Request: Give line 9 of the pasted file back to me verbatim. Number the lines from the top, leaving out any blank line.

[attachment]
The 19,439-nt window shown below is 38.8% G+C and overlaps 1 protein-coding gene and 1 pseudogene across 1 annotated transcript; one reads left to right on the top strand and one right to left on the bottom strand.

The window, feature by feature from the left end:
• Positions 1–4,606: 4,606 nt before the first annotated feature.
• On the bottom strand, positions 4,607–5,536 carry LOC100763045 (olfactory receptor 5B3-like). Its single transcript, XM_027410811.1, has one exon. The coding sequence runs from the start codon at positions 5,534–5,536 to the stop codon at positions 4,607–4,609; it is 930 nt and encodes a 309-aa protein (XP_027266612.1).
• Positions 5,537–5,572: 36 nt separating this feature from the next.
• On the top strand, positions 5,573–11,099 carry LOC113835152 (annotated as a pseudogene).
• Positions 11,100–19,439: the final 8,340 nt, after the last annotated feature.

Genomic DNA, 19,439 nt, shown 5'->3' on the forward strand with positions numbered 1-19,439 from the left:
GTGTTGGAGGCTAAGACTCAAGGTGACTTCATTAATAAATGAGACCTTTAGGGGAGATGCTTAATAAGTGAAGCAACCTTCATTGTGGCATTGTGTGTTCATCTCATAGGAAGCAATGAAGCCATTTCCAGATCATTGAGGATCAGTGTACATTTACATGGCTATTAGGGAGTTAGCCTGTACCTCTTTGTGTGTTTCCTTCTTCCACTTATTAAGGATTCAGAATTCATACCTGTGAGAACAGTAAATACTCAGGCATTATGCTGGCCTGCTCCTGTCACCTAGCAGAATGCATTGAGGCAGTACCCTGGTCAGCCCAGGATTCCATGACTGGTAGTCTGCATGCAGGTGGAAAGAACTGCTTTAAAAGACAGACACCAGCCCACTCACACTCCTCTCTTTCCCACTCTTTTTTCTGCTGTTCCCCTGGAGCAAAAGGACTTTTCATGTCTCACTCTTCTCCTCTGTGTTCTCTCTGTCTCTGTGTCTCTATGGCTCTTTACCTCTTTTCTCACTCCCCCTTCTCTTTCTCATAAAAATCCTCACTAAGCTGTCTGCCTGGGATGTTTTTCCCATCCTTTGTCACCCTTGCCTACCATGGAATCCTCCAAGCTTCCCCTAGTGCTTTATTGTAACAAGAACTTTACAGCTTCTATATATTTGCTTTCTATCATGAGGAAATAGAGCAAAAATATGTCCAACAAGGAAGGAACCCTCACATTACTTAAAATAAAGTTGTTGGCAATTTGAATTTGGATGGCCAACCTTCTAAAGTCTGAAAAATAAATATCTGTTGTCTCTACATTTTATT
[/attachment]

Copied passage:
GTGTTGGAGGCTAAGACTCAAGGTGACTTCATTAATAAATGAGACCTTTAGGGGAGATGCTTAATAAGTGAAGCAACCTTCATTGTGGCATTGTGTGTTCATCTCATAGGAAGCAATGAAGCCATTTCCAGATCATTGAGGATCAGTGTACATTTACATGGCTATTAGGGAGTTAGCCTGTACCTCTTTGTGTGTTTCCTTCTTCCACTTATTAAGGATTCAGAATTCATACCTGTGAGAACAGTAAATACTCAGGCATTATGCTGGCCTGCTCCTGTCACCTAGCAGAATGCATTGAGGCAGTACCCTGGTCAGCCCAGGATTCCATGACTGGTAGTCTGCATGCAGGTGGAAAGAACTGCTTTAAAAGACAGACACCAGCCCACTCACACTCCTCTCTTTCCCACTCTTTTTTCTGCTGTTCCCCTGGAGCAAAAGGACTTTTCATGTCTCACTCTTCTCCTCTGTGTTCTCTCTGTCTCTGTGTCTCTATGGCTCTTTACCTCTTTTCTCACTCCCCCTTCTCTTTCTCATAAAAATCCTCACTAAGCTGTCTGCCTGGGATGTTTTTCCCATCCTTTGTCACCCTTGCCTACCATGGAATCCTCCAAGCTTCCCCTAGTGCTTTATTGTAACAAGAACTTTACAGCTTCTATATATTTGCTTTCTATCATGAGGAAATAGAGCAAAAATATGTCCAACAAGGAAGGAACCCTCACATTACTTAAAATAAAGTTGTTGGCAATTTGAATTTGGATGGCCAACCTTCTAAAGTCTGAAAAATAAATATCTGTTGTCTCTACATTTTATT